A few weeks ago, I published a model projecting three-point shooting numbers in the NBA for this year’s draft class. I used a linear model based on college statistics, and it was pretty good, but it did have some problems, particularly around upperclassmen and players who did not take a lot of free throws (which is somewhat common among three-point specialists).
To improve my projections, I switched to using a tree-based model from a linear one. In a linear model, you create an equation like y = mx + b (think back to algebra). y is what you are predicting (in this case, NBA three-point percentage), and x is the value (or values-there can be more than one) you are using to predict; the x values (or predictor variables) in the first model were college numbers for three-point percentage, three-point rate (the percentage of field goal attempts that are threes), two-point jumpshot percentage, free-throw percentage, and position. Then, you pick m and b values that fit the data.
A tree-based model uses decision trees to create predictions. Decision trees are a lot like flow charts. Think of this classic one by Twitter god Shea Serrano, but using statistics instead. In a shooting decision tree, we would divide up data into groups using decisions on the chart, and then calculate the average three-point shooting percentage of all the shooters in each bucket. This average becomes the prediction for shooters whose college statistics place them in that group. Here’s a visual representation of a simple tree for shooting:
I used a random forest, which takes a ton of these trees and combines the results to get an accurate prediction, for this model. Random forests follow the wisdom of the crowd; the idea that the opinion of the masses is better than the opinion of one expert.
The results of the random forest model are more accurate than the linear model. Using career three-point percentage, career free-throw percentage, career two-point jump shot percentage, career three-point rate, and the individual season numbers for the player’s last season in college for all of the above statistics (these were the same as the career numbers for freshmen), I ended up with a .26 R-squared value (the percentage of the variance in the data that can be explained by the model) for the test set (compared to .15 before), with a .026 mean absolute error (previously .028) and a .035 root mean-squared error (previously .039). All data came from Bart Torvik’s site again.
I found that career college free-throw percentage is the most predictive statistic for NBA three-point percentage, with a relative feature importance of .19. The second-most predictive is free throw percentage in a player’s last college season (.17). This is consistent with most other models out there predicting NBA shooting success; after all, a free throw is an isolated indicator of shooting ability, with no defense or anything to complicate the shot.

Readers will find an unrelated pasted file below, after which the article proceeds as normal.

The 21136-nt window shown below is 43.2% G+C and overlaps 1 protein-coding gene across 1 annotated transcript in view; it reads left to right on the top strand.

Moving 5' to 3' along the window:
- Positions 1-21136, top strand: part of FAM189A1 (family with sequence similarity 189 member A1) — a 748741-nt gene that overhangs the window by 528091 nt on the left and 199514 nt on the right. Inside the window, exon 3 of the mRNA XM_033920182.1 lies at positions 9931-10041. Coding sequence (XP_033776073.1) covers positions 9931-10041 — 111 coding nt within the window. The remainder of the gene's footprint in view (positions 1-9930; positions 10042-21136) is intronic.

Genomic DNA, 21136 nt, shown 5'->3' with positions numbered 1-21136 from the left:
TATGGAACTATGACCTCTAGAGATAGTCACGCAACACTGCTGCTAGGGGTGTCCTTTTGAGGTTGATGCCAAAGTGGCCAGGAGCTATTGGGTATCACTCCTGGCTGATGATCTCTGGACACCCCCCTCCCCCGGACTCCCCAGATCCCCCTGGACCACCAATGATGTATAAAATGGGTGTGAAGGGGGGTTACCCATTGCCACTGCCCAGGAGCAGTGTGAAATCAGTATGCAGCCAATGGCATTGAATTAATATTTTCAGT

This model did a pretty good job of predicting past players. Duncan Robinson had the best prediction in the set (40.3 percent) and ended up as the second-best shooter in the set (43.7 percent, above his prediction, but within his 95 percent confidence interval). Stephen Curry (40.1 percent predicted, 43.5 percent actual), Gary Trent Jr. (39.7 percent predicted, 40.5 percent actual), and Buddy Hield (39.3 percent predicted, 39.0 percent actual) all also did well in both predictions and actual shooting.
Like the first model, this model missed on Michael Porter Jr. due to his limited sample size of three games in college (35.6 percent predicted, 42.2 percent actual). It also missed pretty heavily on Khris Middleton, predicting him to only be a 33.5 percent shooter in the NBA based on poor college three-point shooting numbers (32.8 percent for his career, only 25 percent in his last season) that were not enough to overcome his 75 percent career free throw percentage.
Utah State senior Sam Merrill projects to shoot 38.1 percent from three in the NBA, the best value in this draft class. His 95 percent prediction interval is 32.2 percent-44.0 percent, meaning there is a 95 percent chance his career NBA three-point percentage falls in that range.
Tyrell Terry (37.8 percent), Aaron Nesmith (37.8 percent), Markus Howard (37.8 percent), and Nate Darling (37.6 percent) all also project well. So does the top shooter in the old model, Immanuel Quickley (37.5 percent).
Anthony Edwards projects decently (34.5 percent), with his strong 76.9 free throw percentage outweighing his poor 29.1 three-point percentage.
Interestingly, Devin Vassell (34.2 percent) and Obi Toppin (33.1 percent) do not project well, despite the fact that both carry some regard as outside shooters. In both cases, a mediocre free-throw percentage is the culprit (72.0 percent for Vassell, 70.6 percent for Toppin). Neither relied on sharpshooting to build a draft case, but these poor projections should give teams pause.
Here are the numbers for everyone in the class, with a 95 percent prediction interval:
Originally published at http://theplaygrounder.com on November 18, 2020.